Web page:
Danuta Gradosielska (née Mączka)
Danuta's "Ankieta" (so-called Hoover statement) written on arrival in Persia
while details were still fresh in her mind.
103 Transport Corps
Volunteer Maczka Danuta
1. With reference to the so-called plebiscite organised by the Soviet Authorities in occupation in September 1939.
At this time I was a schoolgirl, the daughter of a Military Settler. My permanent place of residence, and that of my parents, was the Settlement/Osada Krechowiecka, powiat Równe, Wołyń, and I lived here up until mid-October 1939. We suffered a great deal following the invasion onto our territory by the Red Army. Everyone would go to bed feeling unsure of the morrow. It all began with the arrest of our police, Poles working in administration were imprisoned, the disarming of the remaining squads of Polish soldiers, who were too few in number to defend themselves, but they still managed to give the Soviets a great deal of anxiety, despite the fact that they were only a few of them. Our settlements were completely surrounded by the Soviet police. In our homes they behaved as if the houses were their own. They took whatever they wanted; quite simply they stole whatever they could. There was no point protesting since they would either arrest you or threaten with a bullet.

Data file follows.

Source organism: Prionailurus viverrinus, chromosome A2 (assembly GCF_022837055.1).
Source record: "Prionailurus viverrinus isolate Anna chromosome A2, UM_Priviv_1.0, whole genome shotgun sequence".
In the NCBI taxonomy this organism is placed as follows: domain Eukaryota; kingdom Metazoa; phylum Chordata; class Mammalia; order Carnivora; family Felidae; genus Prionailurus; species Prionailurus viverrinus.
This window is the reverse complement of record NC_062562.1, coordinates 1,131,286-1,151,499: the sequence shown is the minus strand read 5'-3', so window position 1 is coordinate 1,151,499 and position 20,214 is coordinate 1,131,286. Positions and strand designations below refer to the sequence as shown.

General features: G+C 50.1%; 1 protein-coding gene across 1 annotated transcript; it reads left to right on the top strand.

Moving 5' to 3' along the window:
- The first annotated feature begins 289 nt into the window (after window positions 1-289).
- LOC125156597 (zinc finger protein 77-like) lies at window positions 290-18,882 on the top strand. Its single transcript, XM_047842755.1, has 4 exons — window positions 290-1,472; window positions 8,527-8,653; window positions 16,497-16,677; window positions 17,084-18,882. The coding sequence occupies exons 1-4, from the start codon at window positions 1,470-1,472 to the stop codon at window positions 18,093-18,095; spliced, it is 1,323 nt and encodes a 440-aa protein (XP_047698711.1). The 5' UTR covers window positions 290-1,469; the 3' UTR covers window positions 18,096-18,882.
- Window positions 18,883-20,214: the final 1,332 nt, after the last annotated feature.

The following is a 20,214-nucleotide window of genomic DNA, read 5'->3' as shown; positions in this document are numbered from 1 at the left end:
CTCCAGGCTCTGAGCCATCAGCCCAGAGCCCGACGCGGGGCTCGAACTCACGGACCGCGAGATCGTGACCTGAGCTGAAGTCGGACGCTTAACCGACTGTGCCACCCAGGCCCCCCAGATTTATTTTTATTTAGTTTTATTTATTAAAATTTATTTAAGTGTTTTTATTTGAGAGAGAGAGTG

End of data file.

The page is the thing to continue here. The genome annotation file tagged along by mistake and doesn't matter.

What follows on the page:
They would carry out frequent checks, during which we would be locked up together in one room at gunpoint. They, in the meantime, would turn everything upside down, they even tore up floorboards, I do not know what they were looking for, whether it was weapons, or documents. In addition to this, they would constantly make lists of what was in the homestead, of possessions, and take what according to them there was too much of. Mid-October they gave us 24 hours in which to leave our home, we were quite simply thrown out. They called this “the re-distribution of wealth”.
So we went to live in the town of Tuczyn, in the same powiat, in rented accommodation. But they gave us no peace there either. They constantly made lists of our possessions; they would register families and make lists of exact addresses.